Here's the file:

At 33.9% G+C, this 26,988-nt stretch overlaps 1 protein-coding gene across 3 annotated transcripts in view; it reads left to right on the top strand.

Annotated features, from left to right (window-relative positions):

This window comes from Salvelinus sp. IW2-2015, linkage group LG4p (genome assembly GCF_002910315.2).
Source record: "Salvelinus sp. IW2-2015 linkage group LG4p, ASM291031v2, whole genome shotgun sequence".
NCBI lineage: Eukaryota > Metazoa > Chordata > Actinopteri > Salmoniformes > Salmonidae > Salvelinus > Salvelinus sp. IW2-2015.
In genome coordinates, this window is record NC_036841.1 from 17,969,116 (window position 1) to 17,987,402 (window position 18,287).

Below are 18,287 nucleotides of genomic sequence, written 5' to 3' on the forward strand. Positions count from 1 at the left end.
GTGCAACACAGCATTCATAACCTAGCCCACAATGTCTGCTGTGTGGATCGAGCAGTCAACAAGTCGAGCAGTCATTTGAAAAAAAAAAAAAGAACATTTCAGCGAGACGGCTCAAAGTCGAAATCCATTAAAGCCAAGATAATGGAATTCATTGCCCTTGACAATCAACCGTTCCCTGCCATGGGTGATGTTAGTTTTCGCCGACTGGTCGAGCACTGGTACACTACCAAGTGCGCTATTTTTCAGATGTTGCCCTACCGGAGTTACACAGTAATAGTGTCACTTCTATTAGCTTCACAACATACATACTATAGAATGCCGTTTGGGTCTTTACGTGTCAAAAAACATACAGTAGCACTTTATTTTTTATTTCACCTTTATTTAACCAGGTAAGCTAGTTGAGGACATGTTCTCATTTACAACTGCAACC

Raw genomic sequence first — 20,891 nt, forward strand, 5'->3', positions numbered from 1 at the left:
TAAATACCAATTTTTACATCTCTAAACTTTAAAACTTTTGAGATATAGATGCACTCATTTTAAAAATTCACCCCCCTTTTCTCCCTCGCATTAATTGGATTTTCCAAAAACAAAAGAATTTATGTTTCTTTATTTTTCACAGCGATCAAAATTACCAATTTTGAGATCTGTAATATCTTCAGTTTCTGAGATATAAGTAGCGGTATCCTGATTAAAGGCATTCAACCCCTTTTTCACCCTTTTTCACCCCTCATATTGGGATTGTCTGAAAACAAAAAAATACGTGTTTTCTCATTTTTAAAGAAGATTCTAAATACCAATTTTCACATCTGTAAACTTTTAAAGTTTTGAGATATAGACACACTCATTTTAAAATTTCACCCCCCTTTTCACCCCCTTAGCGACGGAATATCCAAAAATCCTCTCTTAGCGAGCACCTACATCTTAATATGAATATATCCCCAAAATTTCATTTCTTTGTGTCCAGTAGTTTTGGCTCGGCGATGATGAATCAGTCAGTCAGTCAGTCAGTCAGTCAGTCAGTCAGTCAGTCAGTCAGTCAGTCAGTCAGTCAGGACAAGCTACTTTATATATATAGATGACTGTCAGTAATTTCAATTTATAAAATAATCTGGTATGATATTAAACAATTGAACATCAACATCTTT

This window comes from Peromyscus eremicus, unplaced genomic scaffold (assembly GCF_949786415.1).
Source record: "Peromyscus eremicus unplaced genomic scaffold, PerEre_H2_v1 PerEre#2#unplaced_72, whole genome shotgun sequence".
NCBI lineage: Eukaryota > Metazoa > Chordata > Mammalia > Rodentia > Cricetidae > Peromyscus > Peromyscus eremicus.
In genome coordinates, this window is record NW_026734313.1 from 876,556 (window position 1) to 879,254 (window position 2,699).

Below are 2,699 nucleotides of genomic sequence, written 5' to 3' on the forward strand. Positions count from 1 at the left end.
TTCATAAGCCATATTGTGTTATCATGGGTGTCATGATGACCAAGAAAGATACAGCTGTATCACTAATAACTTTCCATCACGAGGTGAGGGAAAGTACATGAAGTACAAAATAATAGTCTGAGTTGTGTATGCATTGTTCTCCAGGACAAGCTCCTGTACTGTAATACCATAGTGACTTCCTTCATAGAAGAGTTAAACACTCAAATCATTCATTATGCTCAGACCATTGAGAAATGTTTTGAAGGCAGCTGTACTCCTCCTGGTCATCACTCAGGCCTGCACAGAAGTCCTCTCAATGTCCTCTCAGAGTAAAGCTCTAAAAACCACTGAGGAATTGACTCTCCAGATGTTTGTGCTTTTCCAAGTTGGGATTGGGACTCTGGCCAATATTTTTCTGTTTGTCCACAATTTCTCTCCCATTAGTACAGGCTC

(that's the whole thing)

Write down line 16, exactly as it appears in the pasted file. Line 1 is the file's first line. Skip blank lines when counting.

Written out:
TTCATAAGCCATATTGTGTTATCATGGGTGTCATGATGACCAAGAAAGATACAGCTGTATCACTAATAACTTTCCATCACGAGGTGAGGGAAAGTACATGAAGTACAAAATAATAGTCTGAGTTGTGTATGCATTGTTCTCCAGGACAAGCTCCTGTACTGTAATACCATAGTGACTTCCTTCATAGAAGAGTTAAACACTCAAATCATTCATTATGCTCAGACCATTGAGAAATGTTTTGAAGGCAGCTGTACTCCTCCTGGTCATCACTCAGGCCTGCACAGAAGTCCTCTCAATGTCCTCTCAGAGTAAAGCTCTAAAAACCACTGAGGAATTGACTCTCCAGATGTTTGTGCTTTTCCAAGTTGGGATTGGGACTCTGGCCAATATTTTTCTGTTTGTCCACAATTTCTCTCCCATTAGTACAGGCTC